4. I’m glad I’ve never had to learn the difference between a tuxedo and a dinner jacket, the difference between black tie and wearing a black tie (not to mention between white tie and wearing a white tie). About 10 years ago I was at the Colston symposium. The invitation for the conference dinner (aboard the ship GREAT BRITAIN) said “dinner jacket”. No-one said anything, but one could sense that none of the participants (except maybe 1 or 2, who will remain nameless) had a dinner jacket with them—most probably didn’t own one. In a moment of desperation, I even thought of trying to find a shop in Bristol in which to buy one. Apparently the organiser, Michael Berry, got wind of the problem and towards the end of the week almost apologised, saying that it was a mistake on the part of the conference organisers: dinner jacket was just the default when “white tie” wasn’t required. I was quite relieved to see Sir Michael turn up in blue jeans and a knitted pullover sweater for the conference dinner.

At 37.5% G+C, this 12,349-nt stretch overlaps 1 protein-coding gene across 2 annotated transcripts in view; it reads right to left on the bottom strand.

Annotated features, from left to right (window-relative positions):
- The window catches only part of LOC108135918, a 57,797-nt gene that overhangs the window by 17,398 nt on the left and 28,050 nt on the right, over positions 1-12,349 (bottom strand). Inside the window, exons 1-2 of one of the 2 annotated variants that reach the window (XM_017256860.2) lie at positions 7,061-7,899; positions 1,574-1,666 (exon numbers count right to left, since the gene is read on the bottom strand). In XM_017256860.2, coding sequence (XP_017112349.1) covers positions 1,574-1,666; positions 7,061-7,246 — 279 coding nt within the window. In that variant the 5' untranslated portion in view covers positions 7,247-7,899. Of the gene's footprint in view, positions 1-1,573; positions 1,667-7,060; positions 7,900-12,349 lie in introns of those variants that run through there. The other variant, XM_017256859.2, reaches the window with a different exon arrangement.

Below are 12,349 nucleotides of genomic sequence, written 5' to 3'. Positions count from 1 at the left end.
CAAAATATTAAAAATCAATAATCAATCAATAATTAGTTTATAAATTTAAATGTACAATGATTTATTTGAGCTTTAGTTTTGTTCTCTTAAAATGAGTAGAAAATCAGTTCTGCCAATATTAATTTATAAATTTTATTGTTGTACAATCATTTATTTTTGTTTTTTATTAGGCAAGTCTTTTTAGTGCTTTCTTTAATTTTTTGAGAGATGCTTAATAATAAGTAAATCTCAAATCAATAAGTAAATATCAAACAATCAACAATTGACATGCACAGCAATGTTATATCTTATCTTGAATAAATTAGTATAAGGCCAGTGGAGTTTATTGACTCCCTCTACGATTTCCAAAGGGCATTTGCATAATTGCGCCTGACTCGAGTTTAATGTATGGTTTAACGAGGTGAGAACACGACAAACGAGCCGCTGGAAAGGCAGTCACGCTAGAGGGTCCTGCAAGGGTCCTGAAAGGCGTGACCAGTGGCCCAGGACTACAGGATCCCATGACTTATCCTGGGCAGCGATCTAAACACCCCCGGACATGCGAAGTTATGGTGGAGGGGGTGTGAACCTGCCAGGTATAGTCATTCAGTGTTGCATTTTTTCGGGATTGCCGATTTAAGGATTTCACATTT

5. Anton Garrett Says:

    Berry is perhaps my favourite British theoretical physicist, wonderful research, always clearly written up.
    Anton

  6. I first came across him due to his “Cosmology and Gravitation” book, which I still think is one of the best introductions to the subject. I later learned that his own area of research is quite different—but maybe that’s why the book is a good introduction for the non-specialist.

  7. Anton Garrett Says:

    I once gave a technical talk in Bristol and Berry subsequently invited me back, after he had heard of my wider interests, to give a talk on the history of attempts at perpetual motion machines. It was followed by a convivial evening.
    Anton

  8. Bryn Jones Says:

    I seem to remember deciding not to go to the dinner at the Colston Symposium in Bristol because I didn’t have a dinner jacket.

  9. You must have missed Berry’s apologetic announcement.

  10. Bryn Jones Says:

    Yes, clearly I missed Mike Berry’s announcement. It would have been nice to have a meal on the SS Great Britain, assuming that nobody got seasick.